Such as those “fly-over” states, spoken of with such disdain. It seems that highly educated pundits now find it okay to openly label country folk stupid. How stupid is that? Surely one of the most basic rules you learn in college when doing research is not to make sweeping generalized statements about an entire group of people? Mind you, the country folk do the same. despising the city folk for their privilege and education.

Amazing… the word stupid was banned in my family. One of the best things my parents taught me was to be very careful about using a word like that, because using it could well prove my own stupidity. Be sure of your facts. Don’t generalize. Calling people who are somehow different from you stupid (or any other negative term) only shows your own ignorance. And fear.

In fact, the whole flinging of nasty comments across borders is just plain, well… stupid. And that means it could well grow into something dangerous. For everyone.

MALEKU CHILDREN SHARE THEIR STORIES: My World Project in Costa Rica

My World Project on Facebook

“Conservemas la Naturaleza y aseguremos la Vida al Mundo.”

~ Eugenia Alvarez Elizondo, teacher in the Maleku school.

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Maleku school children, their teacher, Eugenia Alvarez Elizondo, and Daniel Spreen Wilson

On July 6, 2016 I landed in Liberia, intent on staying near Lake Arenal for three months, maybe longer. It’s now September and the time has flown by. I am returning to Los Angeles in a couple of weeks and then, I will probably come back. I haven’t quite had enough of this beautiful place yet.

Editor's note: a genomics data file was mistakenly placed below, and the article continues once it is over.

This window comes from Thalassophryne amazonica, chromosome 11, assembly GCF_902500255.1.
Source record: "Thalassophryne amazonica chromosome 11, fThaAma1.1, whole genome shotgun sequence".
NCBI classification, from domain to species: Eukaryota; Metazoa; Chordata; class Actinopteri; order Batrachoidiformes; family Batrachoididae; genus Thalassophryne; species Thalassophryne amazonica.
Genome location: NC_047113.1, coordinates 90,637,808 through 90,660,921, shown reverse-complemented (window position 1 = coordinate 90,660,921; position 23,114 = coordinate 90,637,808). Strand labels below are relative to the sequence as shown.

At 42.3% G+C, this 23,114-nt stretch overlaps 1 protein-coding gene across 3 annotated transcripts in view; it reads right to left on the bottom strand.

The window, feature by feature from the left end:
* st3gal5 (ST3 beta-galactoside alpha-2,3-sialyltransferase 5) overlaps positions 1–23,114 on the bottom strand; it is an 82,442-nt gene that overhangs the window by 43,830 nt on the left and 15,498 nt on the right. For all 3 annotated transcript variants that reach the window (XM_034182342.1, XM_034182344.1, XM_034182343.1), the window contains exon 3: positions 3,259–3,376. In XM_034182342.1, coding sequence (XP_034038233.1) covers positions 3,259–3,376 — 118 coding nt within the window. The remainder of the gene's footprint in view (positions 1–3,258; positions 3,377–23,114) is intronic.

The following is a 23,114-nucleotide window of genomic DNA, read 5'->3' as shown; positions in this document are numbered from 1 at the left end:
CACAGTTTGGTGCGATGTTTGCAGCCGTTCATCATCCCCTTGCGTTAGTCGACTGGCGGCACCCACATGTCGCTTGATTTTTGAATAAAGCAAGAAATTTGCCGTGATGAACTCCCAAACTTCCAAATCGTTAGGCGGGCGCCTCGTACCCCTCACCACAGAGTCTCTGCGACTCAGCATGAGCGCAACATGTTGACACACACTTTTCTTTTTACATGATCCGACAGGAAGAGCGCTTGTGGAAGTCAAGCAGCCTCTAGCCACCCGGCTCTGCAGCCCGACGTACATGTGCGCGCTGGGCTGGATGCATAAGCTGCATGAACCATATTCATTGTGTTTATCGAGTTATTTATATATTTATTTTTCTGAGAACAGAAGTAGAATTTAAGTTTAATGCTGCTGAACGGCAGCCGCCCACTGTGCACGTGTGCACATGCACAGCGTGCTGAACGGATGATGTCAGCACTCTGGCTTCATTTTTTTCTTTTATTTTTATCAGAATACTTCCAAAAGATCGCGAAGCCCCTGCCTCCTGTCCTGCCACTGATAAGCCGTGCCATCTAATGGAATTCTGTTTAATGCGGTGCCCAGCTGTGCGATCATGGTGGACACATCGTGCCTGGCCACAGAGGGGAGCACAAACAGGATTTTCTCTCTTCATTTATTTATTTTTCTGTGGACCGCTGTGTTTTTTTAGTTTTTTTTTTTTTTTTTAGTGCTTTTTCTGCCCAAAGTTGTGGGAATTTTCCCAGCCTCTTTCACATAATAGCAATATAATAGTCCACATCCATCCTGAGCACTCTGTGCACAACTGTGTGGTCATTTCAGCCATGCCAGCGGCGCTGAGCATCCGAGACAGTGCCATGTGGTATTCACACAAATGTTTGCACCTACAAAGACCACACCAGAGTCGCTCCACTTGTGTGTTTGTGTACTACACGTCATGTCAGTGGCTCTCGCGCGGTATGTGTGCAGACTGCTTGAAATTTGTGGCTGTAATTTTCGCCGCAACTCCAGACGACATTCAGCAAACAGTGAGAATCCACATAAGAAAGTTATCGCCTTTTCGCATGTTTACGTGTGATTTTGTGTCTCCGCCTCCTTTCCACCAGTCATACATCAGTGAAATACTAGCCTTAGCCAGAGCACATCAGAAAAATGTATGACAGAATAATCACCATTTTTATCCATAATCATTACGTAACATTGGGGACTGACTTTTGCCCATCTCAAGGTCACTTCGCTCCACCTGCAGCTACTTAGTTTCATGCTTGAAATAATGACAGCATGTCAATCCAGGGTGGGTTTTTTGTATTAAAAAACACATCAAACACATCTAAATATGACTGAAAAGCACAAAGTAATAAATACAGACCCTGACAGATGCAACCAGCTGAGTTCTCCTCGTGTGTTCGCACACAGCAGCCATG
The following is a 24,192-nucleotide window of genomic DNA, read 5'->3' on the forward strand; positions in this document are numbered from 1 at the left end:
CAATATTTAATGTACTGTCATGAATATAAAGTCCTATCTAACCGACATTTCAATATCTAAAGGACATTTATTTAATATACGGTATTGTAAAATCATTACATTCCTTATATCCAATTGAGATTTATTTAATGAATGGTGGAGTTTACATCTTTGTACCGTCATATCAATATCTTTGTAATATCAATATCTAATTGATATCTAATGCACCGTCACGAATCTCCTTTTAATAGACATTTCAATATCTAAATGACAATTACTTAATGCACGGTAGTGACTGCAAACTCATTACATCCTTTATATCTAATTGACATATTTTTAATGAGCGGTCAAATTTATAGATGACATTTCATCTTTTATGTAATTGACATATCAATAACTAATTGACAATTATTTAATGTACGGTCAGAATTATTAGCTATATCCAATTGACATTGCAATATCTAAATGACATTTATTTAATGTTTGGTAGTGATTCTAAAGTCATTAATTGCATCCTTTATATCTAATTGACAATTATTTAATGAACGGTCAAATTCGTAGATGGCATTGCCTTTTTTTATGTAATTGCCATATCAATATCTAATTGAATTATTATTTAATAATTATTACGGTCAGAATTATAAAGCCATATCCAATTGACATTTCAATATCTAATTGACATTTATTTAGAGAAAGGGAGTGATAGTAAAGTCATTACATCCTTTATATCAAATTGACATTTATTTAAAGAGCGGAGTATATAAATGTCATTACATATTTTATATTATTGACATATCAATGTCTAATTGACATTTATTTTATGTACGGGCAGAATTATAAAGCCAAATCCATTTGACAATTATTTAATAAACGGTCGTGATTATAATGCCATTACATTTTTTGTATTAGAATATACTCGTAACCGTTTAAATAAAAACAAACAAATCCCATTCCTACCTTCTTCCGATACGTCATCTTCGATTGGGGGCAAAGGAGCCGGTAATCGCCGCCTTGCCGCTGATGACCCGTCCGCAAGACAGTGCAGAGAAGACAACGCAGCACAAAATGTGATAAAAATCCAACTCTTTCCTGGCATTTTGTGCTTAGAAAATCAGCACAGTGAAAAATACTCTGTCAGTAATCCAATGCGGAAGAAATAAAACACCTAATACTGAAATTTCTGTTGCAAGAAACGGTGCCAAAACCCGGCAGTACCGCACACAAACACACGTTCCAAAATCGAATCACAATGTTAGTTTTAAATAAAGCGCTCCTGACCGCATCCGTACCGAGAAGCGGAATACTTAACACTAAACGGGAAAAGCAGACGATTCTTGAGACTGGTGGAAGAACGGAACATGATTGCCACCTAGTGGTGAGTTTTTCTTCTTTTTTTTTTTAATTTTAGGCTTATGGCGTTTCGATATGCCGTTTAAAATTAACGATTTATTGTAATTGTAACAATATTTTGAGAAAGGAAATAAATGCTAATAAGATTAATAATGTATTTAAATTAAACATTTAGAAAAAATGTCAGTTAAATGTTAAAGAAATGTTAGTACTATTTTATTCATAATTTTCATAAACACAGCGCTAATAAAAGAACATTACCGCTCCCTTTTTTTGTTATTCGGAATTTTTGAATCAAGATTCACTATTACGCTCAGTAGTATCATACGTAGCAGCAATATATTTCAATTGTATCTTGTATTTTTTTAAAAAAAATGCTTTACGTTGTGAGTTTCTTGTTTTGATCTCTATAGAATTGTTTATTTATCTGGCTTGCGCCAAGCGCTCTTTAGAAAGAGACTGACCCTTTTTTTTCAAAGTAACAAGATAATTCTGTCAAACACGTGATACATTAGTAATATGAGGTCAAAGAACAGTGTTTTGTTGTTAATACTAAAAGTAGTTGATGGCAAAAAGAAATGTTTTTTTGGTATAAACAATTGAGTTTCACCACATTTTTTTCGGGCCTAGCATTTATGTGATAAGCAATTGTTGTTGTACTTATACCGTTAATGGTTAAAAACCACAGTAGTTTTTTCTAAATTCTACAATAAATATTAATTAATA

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Arenal Volcano

During my time here, I’ve had the joy of conducting the My World Project with Maleku youth on the Reserva Indigena Maleku. There are only about six hundred Maleku left in Costa Rica. They have been rounded up and given land on which to live. Meanwhile, much of the land they used to call home has been cleared in order to create pastures and fields. Many Maleku are now farmers. The Maleku can no longer build their traditional homes, since the palms they used have become endangered. Kind of ironic. The Maleku are not the ones who caused the plants and animals to become endangered. Yet, they are the ones whose lives have been changed forever because of it. Now they must live in cement houses that do not “breathe.”

Maleku 7  Maleku 15  Maleku 2

Everywhere I go I meet people who offer to help with My World Project. And I have people contacting me who want to do it in other places around the world. So, day by day, this community is growing.

As happened in the Sahara Desert, I had no idea when I got to Arenal how I would make this project work. But I have always found if you open yourself to possibilities, they will find you. Sure enough, I met a great guy, Daniel Spreen Wilson, who founded La Reserva Forest Foundation. This great nonprofit has taken upon itself to help reforest the Maleku Indigenous Reserve, allowing native animals, such as the Mantled Howler Monkeys, sloths, reptiles, amphibians and tropical birds to once again live in their natural habitat.

Maleku 16  Maleku 18 Maleku 19

Daniel has been here for thirty-three years and speaks fluent Spanish. So I was very thankful to have his help. Together we traversed the bumpy road from Lake Arenal to the reserve. We met with the teachers in three schools. So far, we have been to the first school to do the program and we go to the others over the next week.

Maleku drawing 7